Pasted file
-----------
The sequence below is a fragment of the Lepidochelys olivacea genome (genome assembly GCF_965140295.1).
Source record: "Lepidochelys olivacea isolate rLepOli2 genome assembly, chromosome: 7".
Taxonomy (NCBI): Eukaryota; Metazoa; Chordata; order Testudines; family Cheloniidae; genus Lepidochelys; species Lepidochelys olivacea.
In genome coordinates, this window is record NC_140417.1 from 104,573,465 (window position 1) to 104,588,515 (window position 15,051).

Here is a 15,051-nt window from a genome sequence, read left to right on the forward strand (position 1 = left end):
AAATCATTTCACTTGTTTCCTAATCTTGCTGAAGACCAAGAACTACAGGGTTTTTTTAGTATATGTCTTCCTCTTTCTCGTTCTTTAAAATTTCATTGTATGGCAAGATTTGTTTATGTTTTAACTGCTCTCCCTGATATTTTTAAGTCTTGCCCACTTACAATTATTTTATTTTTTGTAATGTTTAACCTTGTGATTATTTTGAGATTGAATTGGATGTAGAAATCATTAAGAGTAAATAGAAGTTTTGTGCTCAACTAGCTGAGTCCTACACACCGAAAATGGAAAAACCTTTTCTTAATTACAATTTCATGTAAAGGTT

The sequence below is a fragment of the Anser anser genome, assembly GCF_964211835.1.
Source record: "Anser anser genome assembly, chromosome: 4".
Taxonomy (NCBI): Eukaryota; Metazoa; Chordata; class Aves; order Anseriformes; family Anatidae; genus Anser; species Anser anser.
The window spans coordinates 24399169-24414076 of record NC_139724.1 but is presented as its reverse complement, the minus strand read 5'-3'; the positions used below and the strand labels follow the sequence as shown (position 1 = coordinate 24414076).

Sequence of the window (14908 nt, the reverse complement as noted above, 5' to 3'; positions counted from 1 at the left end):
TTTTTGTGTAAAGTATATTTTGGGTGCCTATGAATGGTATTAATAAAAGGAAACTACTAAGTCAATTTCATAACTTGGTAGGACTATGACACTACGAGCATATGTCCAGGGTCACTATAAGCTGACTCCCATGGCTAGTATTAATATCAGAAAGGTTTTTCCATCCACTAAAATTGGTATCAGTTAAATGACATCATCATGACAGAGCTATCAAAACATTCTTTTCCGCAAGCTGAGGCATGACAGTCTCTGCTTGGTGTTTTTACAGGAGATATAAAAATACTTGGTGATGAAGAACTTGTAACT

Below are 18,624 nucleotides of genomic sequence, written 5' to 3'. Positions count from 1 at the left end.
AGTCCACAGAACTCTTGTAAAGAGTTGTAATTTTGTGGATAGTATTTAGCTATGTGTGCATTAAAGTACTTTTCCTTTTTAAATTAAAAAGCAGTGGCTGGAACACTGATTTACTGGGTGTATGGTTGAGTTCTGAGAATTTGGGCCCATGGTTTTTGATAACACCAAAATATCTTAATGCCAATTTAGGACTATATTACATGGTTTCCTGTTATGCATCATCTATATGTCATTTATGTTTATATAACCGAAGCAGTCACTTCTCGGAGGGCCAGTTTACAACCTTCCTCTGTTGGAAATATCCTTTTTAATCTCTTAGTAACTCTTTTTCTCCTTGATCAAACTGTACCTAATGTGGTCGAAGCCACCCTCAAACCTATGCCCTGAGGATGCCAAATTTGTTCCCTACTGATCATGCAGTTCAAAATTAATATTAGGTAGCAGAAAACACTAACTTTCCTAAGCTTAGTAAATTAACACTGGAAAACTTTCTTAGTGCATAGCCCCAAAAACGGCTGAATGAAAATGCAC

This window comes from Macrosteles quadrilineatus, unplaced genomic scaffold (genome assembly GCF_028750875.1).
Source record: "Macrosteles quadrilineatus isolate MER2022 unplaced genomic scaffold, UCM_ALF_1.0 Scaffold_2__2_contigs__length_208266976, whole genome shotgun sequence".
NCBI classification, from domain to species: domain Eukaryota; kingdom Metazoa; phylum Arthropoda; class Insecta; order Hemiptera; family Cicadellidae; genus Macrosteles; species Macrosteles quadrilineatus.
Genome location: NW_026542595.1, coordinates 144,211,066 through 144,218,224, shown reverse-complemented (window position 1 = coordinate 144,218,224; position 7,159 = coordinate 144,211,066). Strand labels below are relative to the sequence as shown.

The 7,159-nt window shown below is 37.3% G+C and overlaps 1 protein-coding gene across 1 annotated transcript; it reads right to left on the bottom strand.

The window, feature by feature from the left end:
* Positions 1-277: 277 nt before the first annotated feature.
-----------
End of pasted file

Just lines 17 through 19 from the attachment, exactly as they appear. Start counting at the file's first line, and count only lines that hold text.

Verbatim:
NCBI classification, from domain to species: domain Eukaryota; kingdom Metazoa; phylum Arthropoda; class Insecta; order Hemiptera; family Cicadellidae; genus Macrosteles; species Macrosteles quadrilineatus.
Genome location: NW_026542595.1, coordinates 144,211,066 through 144,218,224, shown reverse-complemented (window position 1 = coordinate 144,218,224; position 7,159 = coordinate 144,211,066). Strand labels below are relative to the sequence as shown.

The 7,159-nt window shown below is 37.3% G+C and overlaps 1 protein-coding gene across 1 annotated transcript; it reads right to left on the bottom strand.